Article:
Lady Susan
Jane Austen
Novels
2:45 h
Level 8
Lady Susan is a short epistolary novel by Jane Austen, possibly written in 1794 but not published until 1871. Lady Susan Vernon, a beautiful and charming recent widow, visits her brother- and sister-in-law, Charles and Catherine Vernon, with little advance notice at Churchill, their country residence. Catherine is far from pleased, as Lady Susan had tried to prevent her marriage to Charles and her unwanted guest has been described to her as "the most accomplished coquette in England". Among Lady Susan's conquests is the married Mr. Manwaring.

Lady Susan

by
Jane Austen


I

LADY SUSAN VERNON TO MR. VERNON

Langford, Dec.

MY DEAR BROTHER, — I can no longer refuse myself the pleasure ofprofiting by your kind invitation when we last parted of spending someweeks with you at Churchhill, and, therefore, if quite convenient to youand Mrs. Vernon to receive me at present, I shall hope within a few daysto be introduced to a sister whom I have so long desired to be acquaintedwith. My kind friends here are most affectionately urgent with me toprolong my stay, but their hospitable and cheerful dispositions lead themtoo much into society for my present situation and state of mind; and Iimpatiently look forward to the hour when I shall be admitted into yourdelightful retirement.

I long to be made known to your dear little children, in whose hearts Ishall be very eager to secure an interest I shall soon have need for allmy fortitude, as I am on the point of separation from my own daughter. Thelong illness of her dear father prevented my paying her that attentionwhich duty and affection equally dictated, and I have too much reason tofear that the governess to whose care I consigned her was unequal to thecharge. I have therefore resolved on placing her at one of the bestprivate schools in town, where I shall have an opportunity of leaving hermyself in my way to you. I am determined, you see, not to be deniedadmittance at Churchhill. It would indeed give me most painful sensationsto know that it were not in your power to receive me.

Your most obliged and affectionate sister,

S. VERNON.


II

LADY SUSAN VERNON TO MRS. JOHNSON

Langford.

You were mistaken, my dear Alicia, in supposing me fixed at this place forthe rest of the winter: it grieves me to say how greatly you weremistaken, for I have seldom spent three months more agreeably than thosewhich have just flown away. At present, nothing goes smoothly; the femalesof the family are united against me. You foretold how it would be when Ifirst came to Langford, and Mainwaring is so uncommonly pleasing that Iwas not without apprehensions for myself. I remember saying to myself, asI drove to the house, “I like this man, pray Heaven no harm come of it!”But I was determined to be discreet, to bear in mind my being only fourmonths a widow, and to be as quiet as possible: and I have been so, mydear creature; I have admitted no one’s attentions but Mainwaring’s. Ihave avoided all general flirtation whatever; I have distinguished nocreature besides, of all the numbers resorting hither, except Sir JamesMartin, on whom I bestowed a little notice, in order to detach him fromMiss Mainwaring; but, if the world could know my motive THERE they wouldhonour me. I have been called an unkind mother, but it was the sacredimpulse of maternal affection, it was the advantage of my daughter thatled me on; and if that daughter were not the greatest simpleton on earth,I might have been rewarded for my exertions as I ought.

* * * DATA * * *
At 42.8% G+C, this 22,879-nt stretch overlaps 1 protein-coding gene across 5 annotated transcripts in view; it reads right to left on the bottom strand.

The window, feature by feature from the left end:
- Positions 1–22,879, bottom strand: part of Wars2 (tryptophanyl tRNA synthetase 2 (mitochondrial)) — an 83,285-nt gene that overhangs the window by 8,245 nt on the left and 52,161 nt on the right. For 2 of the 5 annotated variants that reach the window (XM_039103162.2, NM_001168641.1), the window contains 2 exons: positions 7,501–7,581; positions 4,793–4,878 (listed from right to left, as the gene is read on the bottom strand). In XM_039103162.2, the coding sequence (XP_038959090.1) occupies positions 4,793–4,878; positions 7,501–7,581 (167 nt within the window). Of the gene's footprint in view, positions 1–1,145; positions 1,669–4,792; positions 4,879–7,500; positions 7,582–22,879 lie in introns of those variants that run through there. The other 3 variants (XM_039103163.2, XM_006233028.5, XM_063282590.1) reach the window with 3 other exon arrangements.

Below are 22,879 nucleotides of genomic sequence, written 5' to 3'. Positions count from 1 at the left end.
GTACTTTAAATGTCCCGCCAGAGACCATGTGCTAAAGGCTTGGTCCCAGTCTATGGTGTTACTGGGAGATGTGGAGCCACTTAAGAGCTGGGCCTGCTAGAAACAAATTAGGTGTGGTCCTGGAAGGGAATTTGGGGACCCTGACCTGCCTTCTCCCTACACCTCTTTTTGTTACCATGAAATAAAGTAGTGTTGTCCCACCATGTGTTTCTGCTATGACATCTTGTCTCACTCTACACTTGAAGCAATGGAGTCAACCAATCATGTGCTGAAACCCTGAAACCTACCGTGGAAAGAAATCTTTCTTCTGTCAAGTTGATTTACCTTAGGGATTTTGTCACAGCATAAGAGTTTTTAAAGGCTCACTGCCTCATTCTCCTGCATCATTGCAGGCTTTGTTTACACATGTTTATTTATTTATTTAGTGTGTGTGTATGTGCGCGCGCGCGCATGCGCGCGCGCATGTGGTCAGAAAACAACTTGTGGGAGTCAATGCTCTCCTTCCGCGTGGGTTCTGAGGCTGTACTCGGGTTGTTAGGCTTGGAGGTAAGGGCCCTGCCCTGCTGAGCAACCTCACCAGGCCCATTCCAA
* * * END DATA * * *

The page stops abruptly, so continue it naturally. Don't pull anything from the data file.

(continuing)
Sir James did make proposals to me for Frederica; but Frederica, who wasborn to be the torment of my life, chose to set herself so violentlyagainst the match that I thought it better to lay aside the scheme for thepresent. I have more than once repented that I did not marry him myself;and were he but one degree less contemptibly weak I certainly should: butI must own myself rather romantic in that respect, and that riches onlywill not satisfy me. The event of all this is very provoking: Sir James isgone, Maria highly incensed, and Mrs. Mainwaring insupportably jealous; sojealous, in short, and so enraged against me, that, in the fury of hertemper, I should not be surprized at her appealing to her guardian, if shehad the liberty of addressing him: but there your husband stands myfriend; and the kindest, most amiable action of his life was his throwingher off for ever on her marriage. Keep up his resentment, therefore, Icharge you. We are now in a sad state; no house was ever more altered; thewhole party are at war, and Mainwaring scarcely dares speak to me. It istime for me to be gone; I have therefore determined on leaving them, andshall spend, I hope, a comfortable day with you in town within this week.If I am as little in favour with Mr. Johnson as ever, you must come to meat 10 Wigmore street; but I hope this may not be the case, for as Mr.Johnson, with all his faults, is a man to whom that great word“respectable” is always given, and I am known to be so intimate with hiswife, his slighting me has an awkward look.

I take London in my way to that insupportable spot, a country village; forI am really going to Churchhill. Forgive me, my dear friend, it is my lastresource. Were there another place in England open to me I would preferit. Charles Vernon is my aversion; and I am afraid of his wife. AtChurchhill, however, I must remain till I have something better in view.My young lady accompanies me to town, where I shall deposit her under thecare of Miss Summers, in Wigmore street, till she becomes a little morereasonable. She will made good connections there, as the girls are all ofthe best families. The price is immense, and much beyond what I can everattempt to pay.

Adieu, I will send you a line as soon as I arrive in town.

Yours ever,